Infosys (INFY - Get Report) , which was once a bellwether for Indian software stocks, has been hurt by stepped-up competition for large corporate clients as well as a turnover of senior management, which has slowed innovation.

Chief rival, Tata Consultancy Services (TCS - Get Report) , has taken advantage of internal turmoil at Infosys, by signing up higher-value clients. As a result, Infosys shares have gained 4.5% this year trailing Tata's Indian-traded shares which have advanced 25% in 2014.

Profit margins at Infosys have also declined as Accenture (ACN - Get Report)  as well as IBM (IBM)  have sought a larger slice of the business consultancy market making it more difficult to land the kind of big transformational deals that once propelled the Bangalore-based company into the ranks of emerging markets' favorite stocks.

But stepped-up competition has only been half of the problems at Infosys. Over the past two years, the company lost 12 top executives. That's a veritable brain drain, and operations suffered because of it.

Yet as Infosys enters a new period in its history, and the Indian stock market rebounds, investors are flocking back to once dependable emerging market growth stock. The Sensex 30, the Indian benchmark, has gained 20% this year compared to an 8% gain for the S&P 500 .

Part of the renewed interest in Infosys centers on its new CEO, Vishal Sikka. A former board member of SAP AG (SAP - Get Report) , Sikka was partly responsible for developing HANA, SAP's flagship in-memory database offering now. At Infosys, he's expected to drive innovation by pushing the development of new products along with global services. Until now Infosys' product development has been weak.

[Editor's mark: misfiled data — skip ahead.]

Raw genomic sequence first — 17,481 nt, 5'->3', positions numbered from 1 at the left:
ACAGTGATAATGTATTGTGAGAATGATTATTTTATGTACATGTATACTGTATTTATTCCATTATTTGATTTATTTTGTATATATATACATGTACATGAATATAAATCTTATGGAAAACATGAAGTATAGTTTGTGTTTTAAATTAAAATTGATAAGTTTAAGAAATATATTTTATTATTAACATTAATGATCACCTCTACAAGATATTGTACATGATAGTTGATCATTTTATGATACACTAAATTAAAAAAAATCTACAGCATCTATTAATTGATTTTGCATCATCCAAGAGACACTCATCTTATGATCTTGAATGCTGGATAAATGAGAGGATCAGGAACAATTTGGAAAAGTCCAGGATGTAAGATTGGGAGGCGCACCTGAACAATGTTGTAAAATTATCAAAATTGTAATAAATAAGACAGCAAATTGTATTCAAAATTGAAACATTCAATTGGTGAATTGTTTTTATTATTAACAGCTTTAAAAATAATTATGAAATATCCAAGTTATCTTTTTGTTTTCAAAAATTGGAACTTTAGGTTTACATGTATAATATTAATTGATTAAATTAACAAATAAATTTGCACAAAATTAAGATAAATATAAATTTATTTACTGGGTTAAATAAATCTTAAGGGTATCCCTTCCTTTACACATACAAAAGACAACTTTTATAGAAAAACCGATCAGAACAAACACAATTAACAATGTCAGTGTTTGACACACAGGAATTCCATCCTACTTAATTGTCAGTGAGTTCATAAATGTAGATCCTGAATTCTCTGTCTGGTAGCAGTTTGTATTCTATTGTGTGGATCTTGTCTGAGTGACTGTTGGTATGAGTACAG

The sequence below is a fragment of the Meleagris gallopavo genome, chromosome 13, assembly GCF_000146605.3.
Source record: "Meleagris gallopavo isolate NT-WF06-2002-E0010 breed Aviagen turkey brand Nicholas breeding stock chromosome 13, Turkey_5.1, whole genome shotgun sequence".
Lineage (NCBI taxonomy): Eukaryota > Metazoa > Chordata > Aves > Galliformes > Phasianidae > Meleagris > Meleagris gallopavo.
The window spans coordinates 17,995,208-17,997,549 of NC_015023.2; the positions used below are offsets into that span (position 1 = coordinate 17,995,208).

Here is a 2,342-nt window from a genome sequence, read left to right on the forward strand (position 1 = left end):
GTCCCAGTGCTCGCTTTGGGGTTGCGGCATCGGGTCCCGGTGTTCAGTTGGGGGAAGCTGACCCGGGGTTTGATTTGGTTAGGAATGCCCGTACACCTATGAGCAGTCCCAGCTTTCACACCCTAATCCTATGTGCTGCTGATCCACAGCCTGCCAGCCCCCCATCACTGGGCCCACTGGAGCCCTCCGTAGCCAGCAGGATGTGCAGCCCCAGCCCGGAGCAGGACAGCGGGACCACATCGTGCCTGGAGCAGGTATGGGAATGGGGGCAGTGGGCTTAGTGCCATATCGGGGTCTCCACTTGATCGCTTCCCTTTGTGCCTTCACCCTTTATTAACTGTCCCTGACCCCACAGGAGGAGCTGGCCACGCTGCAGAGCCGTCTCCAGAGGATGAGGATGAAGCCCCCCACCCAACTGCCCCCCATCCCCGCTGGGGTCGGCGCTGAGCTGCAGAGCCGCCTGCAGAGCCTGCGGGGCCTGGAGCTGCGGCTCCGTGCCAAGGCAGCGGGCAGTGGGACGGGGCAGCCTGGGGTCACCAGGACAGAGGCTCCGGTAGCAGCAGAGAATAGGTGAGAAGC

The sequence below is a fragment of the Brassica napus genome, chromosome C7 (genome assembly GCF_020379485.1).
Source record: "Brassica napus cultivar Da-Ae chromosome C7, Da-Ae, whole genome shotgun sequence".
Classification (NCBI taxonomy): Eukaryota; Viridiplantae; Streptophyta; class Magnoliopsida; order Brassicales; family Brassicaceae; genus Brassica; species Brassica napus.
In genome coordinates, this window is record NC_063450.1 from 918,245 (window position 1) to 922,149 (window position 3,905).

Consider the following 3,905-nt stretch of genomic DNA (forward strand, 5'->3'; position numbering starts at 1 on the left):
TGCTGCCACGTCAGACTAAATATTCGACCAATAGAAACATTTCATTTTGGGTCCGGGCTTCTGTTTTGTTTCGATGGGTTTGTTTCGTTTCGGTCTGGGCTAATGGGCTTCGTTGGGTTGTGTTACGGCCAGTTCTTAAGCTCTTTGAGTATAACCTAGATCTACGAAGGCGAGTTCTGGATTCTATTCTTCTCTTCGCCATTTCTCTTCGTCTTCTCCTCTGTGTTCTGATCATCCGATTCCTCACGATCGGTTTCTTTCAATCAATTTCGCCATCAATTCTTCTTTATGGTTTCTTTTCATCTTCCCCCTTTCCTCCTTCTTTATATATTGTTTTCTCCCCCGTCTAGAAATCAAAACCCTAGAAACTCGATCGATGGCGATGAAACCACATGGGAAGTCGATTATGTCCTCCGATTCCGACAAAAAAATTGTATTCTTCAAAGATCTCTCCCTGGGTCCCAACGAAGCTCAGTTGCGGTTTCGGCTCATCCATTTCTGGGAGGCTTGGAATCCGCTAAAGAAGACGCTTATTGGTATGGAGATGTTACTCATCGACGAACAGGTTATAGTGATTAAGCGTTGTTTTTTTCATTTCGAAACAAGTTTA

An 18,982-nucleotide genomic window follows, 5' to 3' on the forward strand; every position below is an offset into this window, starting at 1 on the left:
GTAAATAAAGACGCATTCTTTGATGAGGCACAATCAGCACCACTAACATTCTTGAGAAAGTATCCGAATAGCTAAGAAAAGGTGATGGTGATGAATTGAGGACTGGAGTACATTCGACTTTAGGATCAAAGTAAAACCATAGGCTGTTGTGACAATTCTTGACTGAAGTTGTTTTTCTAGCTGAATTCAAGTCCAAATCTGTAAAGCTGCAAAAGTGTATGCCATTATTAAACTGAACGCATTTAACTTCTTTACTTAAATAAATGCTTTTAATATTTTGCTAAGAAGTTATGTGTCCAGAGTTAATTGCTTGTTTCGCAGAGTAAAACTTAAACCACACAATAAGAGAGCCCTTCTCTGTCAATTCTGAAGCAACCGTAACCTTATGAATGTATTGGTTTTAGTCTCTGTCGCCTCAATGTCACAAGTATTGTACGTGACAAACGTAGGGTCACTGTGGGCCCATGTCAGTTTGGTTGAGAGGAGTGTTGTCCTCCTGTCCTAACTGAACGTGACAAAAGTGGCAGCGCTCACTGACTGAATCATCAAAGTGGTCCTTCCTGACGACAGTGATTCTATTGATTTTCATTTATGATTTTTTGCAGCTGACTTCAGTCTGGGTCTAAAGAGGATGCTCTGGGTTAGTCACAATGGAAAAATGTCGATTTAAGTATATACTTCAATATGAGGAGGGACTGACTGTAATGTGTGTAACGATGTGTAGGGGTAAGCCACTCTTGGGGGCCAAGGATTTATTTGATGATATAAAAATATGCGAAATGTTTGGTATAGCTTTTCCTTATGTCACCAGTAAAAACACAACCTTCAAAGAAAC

Additionally, there's been a noticeable departure of the old guard at Infosys, including former CEO S.D. Shibulal and founder Narayana Murthy, and those two high-profile departures have allowed Sikka to form a new management team. In response, Sikka has promoted some insiders, recruited others and helped stem a flight of top executives. Nonetheless, some positions still remain unfilled, such as head of strategic sales, but shareholders seem to believe that Sikka can deliver. The stock has risen 26% since his arrival, still lower than the levels seen when it was the market leader, so there's still room for improvement.

After stemming the exodus of senior executives, investors will be looking to gauge Infosys' ability to sign high-value deals even if margins stay low. The stock will spike if that happens, and buying shares now could allow investors to get good short-term returns. 

The Indian stock market has also touched record highs this year after the election of prime minister Narendra Modi, who is pushing much needed economic and social reforms. He's also reducing business subsidies, another measure that is long overdue. Foreign institutional investors have poured in $2 billion this year, most of it coming since June when Modi won election. That has influx of new capital has boosted Indian stocks, including Infosys.

If the Indian economy meet expectations and does grow faster this year than the last, stock prices could continue to expand, and Sikka's new team at Infosys could be a beneficiary. 

Follow @anirvanghosh on Twitter.

Anirvan Ghosh, a former staff writer for Forbes and The Economic Times, is based in New Delhi, India.